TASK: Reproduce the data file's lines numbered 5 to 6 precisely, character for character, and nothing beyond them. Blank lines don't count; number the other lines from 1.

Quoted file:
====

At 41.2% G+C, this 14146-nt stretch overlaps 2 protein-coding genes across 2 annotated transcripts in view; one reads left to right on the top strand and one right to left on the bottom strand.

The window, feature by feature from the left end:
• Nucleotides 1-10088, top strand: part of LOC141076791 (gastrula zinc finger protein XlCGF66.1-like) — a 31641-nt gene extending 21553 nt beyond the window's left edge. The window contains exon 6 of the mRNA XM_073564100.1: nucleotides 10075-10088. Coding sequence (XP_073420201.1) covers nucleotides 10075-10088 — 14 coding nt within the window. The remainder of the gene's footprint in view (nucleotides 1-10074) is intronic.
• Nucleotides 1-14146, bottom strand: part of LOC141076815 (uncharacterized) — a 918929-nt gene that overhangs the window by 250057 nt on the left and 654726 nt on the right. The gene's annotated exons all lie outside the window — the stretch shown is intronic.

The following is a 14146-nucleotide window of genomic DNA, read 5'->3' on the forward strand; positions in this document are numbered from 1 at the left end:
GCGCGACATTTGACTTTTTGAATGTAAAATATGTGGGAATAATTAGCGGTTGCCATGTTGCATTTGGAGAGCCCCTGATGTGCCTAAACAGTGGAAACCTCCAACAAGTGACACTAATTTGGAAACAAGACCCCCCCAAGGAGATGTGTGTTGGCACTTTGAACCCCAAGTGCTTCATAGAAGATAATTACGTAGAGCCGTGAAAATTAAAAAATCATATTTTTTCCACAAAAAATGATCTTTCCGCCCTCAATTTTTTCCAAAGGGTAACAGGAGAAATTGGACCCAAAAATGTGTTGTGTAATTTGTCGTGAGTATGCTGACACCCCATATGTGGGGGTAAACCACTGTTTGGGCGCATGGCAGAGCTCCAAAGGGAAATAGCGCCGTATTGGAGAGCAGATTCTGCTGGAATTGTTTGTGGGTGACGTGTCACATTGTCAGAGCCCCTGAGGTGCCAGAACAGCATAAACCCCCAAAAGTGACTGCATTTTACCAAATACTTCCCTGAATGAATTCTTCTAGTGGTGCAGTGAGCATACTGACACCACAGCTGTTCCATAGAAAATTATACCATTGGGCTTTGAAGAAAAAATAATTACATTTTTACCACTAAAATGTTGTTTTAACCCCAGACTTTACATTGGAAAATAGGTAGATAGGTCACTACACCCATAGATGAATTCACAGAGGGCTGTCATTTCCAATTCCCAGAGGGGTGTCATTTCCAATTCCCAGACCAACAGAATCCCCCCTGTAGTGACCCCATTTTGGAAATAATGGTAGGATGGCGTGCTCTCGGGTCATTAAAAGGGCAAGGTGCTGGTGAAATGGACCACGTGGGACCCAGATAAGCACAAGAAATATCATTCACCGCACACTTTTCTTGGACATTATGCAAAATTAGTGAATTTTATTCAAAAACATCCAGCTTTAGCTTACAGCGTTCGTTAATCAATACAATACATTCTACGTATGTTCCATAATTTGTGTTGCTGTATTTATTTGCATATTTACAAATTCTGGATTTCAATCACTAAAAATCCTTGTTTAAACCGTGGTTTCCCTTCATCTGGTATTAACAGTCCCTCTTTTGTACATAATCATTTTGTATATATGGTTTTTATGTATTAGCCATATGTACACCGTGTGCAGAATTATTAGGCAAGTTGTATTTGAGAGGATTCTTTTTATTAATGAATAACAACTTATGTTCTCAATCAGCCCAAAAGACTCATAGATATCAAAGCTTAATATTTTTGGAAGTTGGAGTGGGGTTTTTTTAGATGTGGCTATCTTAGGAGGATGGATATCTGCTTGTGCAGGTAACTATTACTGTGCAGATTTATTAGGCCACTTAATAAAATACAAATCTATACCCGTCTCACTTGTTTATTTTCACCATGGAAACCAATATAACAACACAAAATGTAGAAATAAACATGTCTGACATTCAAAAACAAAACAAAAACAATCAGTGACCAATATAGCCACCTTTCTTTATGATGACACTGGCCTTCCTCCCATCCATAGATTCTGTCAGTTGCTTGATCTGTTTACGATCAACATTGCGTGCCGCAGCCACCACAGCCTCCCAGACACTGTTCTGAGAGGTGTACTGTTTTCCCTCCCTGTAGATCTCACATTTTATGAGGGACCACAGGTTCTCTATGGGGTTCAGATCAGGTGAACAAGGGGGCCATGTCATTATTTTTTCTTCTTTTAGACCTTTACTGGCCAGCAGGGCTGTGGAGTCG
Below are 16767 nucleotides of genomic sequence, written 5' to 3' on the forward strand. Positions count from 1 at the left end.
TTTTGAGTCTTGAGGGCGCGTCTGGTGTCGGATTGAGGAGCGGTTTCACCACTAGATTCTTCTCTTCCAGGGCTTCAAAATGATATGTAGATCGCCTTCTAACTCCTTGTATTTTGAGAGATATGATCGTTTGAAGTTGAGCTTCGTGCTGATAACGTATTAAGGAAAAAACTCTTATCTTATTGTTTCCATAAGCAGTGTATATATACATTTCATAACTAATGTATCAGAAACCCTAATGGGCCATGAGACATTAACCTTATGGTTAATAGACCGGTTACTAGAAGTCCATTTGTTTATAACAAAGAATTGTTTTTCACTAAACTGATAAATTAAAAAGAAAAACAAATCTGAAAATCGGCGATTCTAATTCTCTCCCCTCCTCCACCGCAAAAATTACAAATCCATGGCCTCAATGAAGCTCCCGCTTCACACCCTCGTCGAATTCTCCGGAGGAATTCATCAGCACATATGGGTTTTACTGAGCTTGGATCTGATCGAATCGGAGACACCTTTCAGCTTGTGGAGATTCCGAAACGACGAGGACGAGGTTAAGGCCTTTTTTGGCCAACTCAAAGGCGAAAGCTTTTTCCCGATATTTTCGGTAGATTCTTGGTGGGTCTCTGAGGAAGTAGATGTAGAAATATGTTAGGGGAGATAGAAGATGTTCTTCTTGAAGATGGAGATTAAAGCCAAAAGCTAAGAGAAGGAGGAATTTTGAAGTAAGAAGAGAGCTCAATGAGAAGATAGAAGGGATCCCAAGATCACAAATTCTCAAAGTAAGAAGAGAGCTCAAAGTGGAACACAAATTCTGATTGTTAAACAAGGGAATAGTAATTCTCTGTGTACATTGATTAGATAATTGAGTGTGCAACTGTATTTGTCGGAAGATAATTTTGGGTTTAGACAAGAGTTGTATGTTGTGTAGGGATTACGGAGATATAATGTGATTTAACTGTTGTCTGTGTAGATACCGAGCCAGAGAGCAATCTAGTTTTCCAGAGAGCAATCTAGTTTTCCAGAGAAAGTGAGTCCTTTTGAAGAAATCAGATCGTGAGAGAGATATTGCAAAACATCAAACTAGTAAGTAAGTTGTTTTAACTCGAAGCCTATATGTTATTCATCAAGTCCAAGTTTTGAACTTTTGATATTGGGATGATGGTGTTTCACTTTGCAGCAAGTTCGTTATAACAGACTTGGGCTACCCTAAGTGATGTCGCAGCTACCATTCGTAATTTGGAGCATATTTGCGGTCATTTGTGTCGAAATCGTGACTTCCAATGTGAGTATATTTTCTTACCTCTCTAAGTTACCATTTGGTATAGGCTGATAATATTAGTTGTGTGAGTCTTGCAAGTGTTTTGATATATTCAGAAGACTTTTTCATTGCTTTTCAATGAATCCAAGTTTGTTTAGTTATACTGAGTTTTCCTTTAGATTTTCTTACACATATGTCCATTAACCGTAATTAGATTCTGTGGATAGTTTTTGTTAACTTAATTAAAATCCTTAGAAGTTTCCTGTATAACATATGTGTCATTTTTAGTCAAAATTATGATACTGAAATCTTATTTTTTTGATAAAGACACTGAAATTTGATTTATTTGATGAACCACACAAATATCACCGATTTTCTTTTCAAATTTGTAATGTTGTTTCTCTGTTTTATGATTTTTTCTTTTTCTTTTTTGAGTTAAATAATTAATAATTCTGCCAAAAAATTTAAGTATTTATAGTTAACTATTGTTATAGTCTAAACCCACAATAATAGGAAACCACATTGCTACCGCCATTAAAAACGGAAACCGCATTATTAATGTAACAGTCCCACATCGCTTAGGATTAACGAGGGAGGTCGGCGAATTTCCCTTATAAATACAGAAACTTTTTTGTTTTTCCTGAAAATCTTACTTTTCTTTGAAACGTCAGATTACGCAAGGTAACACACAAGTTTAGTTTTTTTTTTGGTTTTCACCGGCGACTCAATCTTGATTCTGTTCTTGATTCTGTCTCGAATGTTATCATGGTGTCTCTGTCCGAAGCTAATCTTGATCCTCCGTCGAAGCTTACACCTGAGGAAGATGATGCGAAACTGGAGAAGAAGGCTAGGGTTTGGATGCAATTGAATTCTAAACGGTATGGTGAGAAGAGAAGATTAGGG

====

The following is a 14146-nucleotide window of genomic DNA, read 5'->3' on the forward strand; positions in this document are numbered from 1 at the left end:
GCGCGACATTTGACTTTTTGAATGTAAAATATGTGGGAATAATTAGCGGTTGCCATGTTGCATTTGGAGAGCCCCTGATGTGCCTAAACAGTGGAAACCTCCAACAAGTGACACTAATTTGGAAACAAGACCCCCCCAAGGAGATGTGTGTTGGCACTTTGAACCCCAAGTGCTTCATAGAAGATAATTACGTAGAGCCGTGAAAATTAAAAAATCATATTTTTTCCACAAAAAATGATCTTTCCGCCCTCAATTTTTTCCAAAGGGTAACAGGAGAAATTGGACCCAAAAATGTGTTGTGTAATTTGTCGTGAGTATGCTGACACCCCATATGTGGGGGTAAACCACTGTTTGGGCGCATGGCAGAGCTCCAAAGGGAAATAGCGCCGTATTGGAGAGCAGATTCTGCTGGAATTGTTTGTGGGTGACGTGTCACATTGTCAGAGCCCCTGAGGTGCCAGAACAGCATAAACCCCCAAAAGTGACTGCATTTTACCAAATACTTCCCTGAATGAATTCTTCTAGTGGTGCAGTGAGCATACTGACACCACAGCTGTTCCATAGAAAATTATACCATTGGGCTTTGAAGAAAAAATAATTACATTTTTACCACTAAAATGTTGTTTTAACCCCAGACTTTACATTGGAAAATAGGTAGATAGGTCACTACACCCATAGATGAATTCACAGAGGGCTGTCATTTCCAATTCCCAGAGGGGTGTCATTTCCAATTCCCAGACCAACAGAATCCCCCCTGTAGTGACCCCATTTTGGAAATAATGGTAGGATGGCGTGCTCTCGGGTCATTAAAAGGGCAAGGTGCTGGTGAAATGGACCACGTGGGACCCAGATAAGCACAAGAAATATCATTCACCGCACACTTTTCTTGGACATTATGCAAAATTAGTGAATTTTATTCAAAAACATCCAGCTTTAGCTTACAGCGTTCGTTAATCAATACAATACATTCTACGTATGTTCCATAATTTGTGTTGCTGTATTTATTTGCATATTTACAAATTCTGGATTTCAATCACTAAAAATCCTTGTTTAAACCGTGGTTTCCCTTCATCTGGTATTAACAGTCCCTCTTTTGTACATAATCATTTTGTATATATGGTTTTTATGTATTAGCCATATGTACACCGTGTGCAGAATTATTAGGCAAGTTGTATTTGAGAGGATTCTTTTTATTAATGAATAACAACTTATGTTCTCAATCAGCCCAAAAGACTCATAGATATCAAAGCTTAATATTTTTGGAAGTTGGAGTGGGGTTTTTTTAGATGTGGCTATCTTAGGAGGATGGATATCTGCTTGTGCAGGTAACTATTACTGTGCAGATTTATTAGGCCACTTAATAAAATACAAATCTATACCCGTCTCACTTGTTTATTTTCACCATGGAAACCAATATAACAACACAAAATGTAGAAATAAACATGTCTGACATTCAAAAACAAAACAAAAACAATCAGTGACCAATATAGCCACCTTTCTTTATGATGACACTGGCCTTCCTCCCATCCATAGATTCTGTCAGTTGCTTGATCTGTTTACGATCAACATTGCGTGCCGCAGCCACCACAGCCTCCCAGACACTGTTCTGAGAGGTGTACTGTTTTCCCTCCCTGTAGATCTCACATTTTATGAGGGACCACAGGTTCTCTATGGGGTTCAGATCAGGTGAACAAGGGGGCCATGTCATTATTTTTTCTTCTTTTAGACCTTTACTGGCCAGCAGGGCTGTGGAGTCG